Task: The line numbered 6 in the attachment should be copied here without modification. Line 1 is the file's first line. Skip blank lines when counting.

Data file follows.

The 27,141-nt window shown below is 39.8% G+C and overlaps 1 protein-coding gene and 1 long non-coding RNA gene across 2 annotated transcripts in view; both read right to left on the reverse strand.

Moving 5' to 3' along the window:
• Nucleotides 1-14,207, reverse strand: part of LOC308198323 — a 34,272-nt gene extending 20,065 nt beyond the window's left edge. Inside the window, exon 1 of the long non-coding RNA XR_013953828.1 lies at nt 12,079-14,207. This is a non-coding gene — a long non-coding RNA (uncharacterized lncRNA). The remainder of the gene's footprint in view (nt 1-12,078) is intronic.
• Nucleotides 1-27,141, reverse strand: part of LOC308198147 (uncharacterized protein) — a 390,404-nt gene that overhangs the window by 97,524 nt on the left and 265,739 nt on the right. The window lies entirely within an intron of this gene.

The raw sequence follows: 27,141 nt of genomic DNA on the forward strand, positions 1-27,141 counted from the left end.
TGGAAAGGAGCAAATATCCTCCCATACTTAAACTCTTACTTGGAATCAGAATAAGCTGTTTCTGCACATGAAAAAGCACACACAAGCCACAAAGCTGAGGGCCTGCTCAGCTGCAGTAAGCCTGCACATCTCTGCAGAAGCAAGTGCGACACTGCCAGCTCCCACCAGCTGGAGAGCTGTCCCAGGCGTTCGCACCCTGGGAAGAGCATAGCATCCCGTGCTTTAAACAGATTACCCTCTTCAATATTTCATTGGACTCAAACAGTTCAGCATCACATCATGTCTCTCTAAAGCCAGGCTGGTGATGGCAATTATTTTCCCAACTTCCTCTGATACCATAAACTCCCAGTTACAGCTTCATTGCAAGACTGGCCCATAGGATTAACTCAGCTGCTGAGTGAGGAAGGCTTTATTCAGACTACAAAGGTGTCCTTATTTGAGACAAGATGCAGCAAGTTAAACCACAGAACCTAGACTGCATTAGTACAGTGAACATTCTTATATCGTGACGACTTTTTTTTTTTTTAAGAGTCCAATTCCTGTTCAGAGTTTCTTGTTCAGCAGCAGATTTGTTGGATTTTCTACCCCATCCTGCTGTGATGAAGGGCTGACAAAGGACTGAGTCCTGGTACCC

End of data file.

TGGAAAGGAGCAAATATCCTCCCATACTTAAACTCTTACTTGGAATCAGAATAAGCTGTTTCTGCACATGAAAAAGCACACACAAGCCACAAAGCTGAGGGCCTGCTCAGCTGCAGTAAGCCTGCACATCTCTGCAGAAGCAAGTGCGACACTGCCAGCTCCCACCAGCTGGAGAGCTGTCCCAGGCGTTCGCACCCTGGGAAGAGCATAGCATCCCGTGCTTTAAACAGATTACCCTCTTCAATATTTCATTGGACTCAAACAGTTCAGCATCACATCATGTCTCTCTAAAGCCAGGCTGGTGATGGCAATTATTTTCCCAACTTCCTCTGATACCATAAACTCCCAGTTACAGCTTCATTGCAAGACTGGCCCATAGGATTAACTCAGCTGCTGAGTGAGGAAGGCTTTATTCAGACTACAAAGGTGTCCTTATTTGAGACAAGATGCAGCAAGTTAAACCACAGAACCTAGACTGCATTAGTACAGTGAACATTCTTATATCGTGACGACTTTTTTTTTTTTTAAGAGTCCAATTCCTGTTCAGAGTTTCTTGTTCAGCAGCAGATTTGTTGGATTTTCTACCCCATCCTGCTGTGATGAAGGGCTGACAAAGGACTGAGTCCTGGTACCC